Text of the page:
Of chocolate-box improbability: if you saw a photograph of the cathedral on the lid of a box of choccies (or the local fudge), you would not believe it could possibly be like that in real life. But it is! The Cathedral Church of the Blessed Virgin Mary was built in just 38 years (1220-58) or rather 38 summers, because mortar froze in the winter. It survived the depredations of the 17th-century Civil War; the demolition in 1790 of its bell tower (thus making it one of only three English cathedrals that lack a ring of bells); and major renovation and repair. Superlatives abound: tallest spire in Britain still standing (404 feet); largest cathedral close in Britain (80 acres); oldest working clock in the world (made in 1386); home to the best preserved of the four copies of Magna Carta surviving from 1215. There are some magnificent modern additions to the furniture, notably the prominently positioned "Flowing Waters" font by the noted British water sculptor William Pye, dating from 2008. As if all that were not remarkable enough, the whole complex is a replacement of the original Old Sarum cathedral, which was dismantled stone by stone.
Their website states that they are committed to social justice and social responsibility. Together with Rochester Prison, they conduct (quoting from their website) "programmes that demonstrate a commitment to helping people overcome barriers to employment." A portion of the cathedral's income is donated to charitable works. They are linked with dioceses in Sudan and South Sudan. Choral mattins, holy communion and choral evensong are celebrated regularly. The cathedral choir actively recruits boys and girls through its "Chorister for a Day" programme, where children and their parents can experience what it is like to be a cathedral chorister (and a chorister parent).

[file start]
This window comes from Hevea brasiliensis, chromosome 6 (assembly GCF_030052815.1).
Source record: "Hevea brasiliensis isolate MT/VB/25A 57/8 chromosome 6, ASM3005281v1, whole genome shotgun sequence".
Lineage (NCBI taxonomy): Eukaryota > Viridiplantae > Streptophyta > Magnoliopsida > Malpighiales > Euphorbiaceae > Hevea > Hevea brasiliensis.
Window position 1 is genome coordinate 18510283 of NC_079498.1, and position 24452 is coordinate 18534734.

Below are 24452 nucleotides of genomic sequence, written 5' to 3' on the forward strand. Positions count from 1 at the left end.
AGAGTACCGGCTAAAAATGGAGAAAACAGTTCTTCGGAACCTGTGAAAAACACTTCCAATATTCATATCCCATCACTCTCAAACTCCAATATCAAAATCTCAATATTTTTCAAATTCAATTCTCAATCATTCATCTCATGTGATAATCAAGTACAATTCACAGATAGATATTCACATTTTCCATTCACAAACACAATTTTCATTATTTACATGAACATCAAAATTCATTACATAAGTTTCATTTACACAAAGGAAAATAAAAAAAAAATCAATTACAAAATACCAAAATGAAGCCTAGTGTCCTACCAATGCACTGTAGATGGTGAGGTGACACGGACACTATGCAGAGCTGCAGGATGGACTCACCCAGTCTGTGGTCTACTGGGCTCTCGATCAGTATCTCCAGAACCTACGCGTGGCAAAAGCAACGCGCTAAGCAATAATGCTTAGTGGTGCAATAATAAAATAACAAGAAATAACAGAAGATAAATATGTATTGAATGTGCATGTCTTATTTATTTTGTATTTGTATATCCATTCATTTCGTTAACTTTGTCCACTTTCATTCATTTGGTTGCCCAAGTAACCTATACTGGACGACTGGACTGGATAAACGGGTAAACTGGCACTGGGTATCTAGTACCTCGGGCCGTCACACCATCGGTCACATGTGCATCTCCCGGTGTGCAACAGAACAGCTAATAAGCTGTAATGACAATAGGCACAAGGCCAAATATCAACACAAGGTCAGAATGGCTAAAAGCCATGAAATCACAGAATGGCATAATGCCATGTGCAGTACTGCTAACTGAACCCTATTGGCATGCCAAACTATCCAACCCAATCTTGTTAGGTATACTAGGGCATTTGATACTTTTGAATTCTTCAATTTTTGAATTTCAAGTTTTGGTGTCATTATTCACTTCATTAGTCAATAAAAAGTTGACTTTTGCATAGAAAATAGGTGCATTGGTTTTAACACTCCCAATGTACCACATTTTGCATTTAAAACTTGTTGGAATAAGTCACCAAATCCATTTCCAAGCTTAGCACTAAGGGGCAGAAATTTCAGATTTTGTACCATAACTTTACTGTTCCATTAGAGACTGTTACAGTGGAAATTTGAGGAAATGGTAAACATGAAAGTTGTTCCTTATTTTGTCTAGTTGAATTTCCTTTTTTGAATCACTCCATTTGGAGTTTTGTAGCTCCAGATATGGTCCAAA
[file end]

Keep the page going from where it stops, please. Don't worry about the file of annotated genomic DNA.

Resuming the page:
Salisbury lies about 90 miles southwest of London. Fortifications were built here as far back as the Iron Age. The Romans established a town they called Sorviodunum, which the Normans shortened to Sarum. William the Conqueror built a castle here in 1070, and a cathedral was completed in 1092. The site proved unsuitable, however, for a variety of reasons, and in 1220 an area some two miles to the south was chosen for a new cathedral. There a new town sprang up, and while New Sarum, or Salisbury, thrived, Old Sarum was eventually abandoned and fell to ruin, although it continued as a pocket borough or "rotten borough" to elect two members to Parliament until as late as 1832. Today Old Sarum is listed as a Grade I site administered by English Heritage. Stonehenge lies about eight miles to the northwest, a fact that (along with the cathedral) greatly benefits Salisbury's economy. The cathedral close itself is a gated community. All manner of people, local and visitors, flow through the close during the day. At night that great empty space falls quiet, as the gates are locked from 11.00pm to 6.30am. Beyond the walls are bustling city on one side; on the other, managed ("floated") water meadows, from where John Constable painted his famous study of the cathedral (1830-31).
Presiding: the precentor, the Revd Canon Tom Clammer. Preaching: the vicar of the close, the Revd Canon Ian Woodward. Singing: Salisbury Cathedral Choir (the boys choir).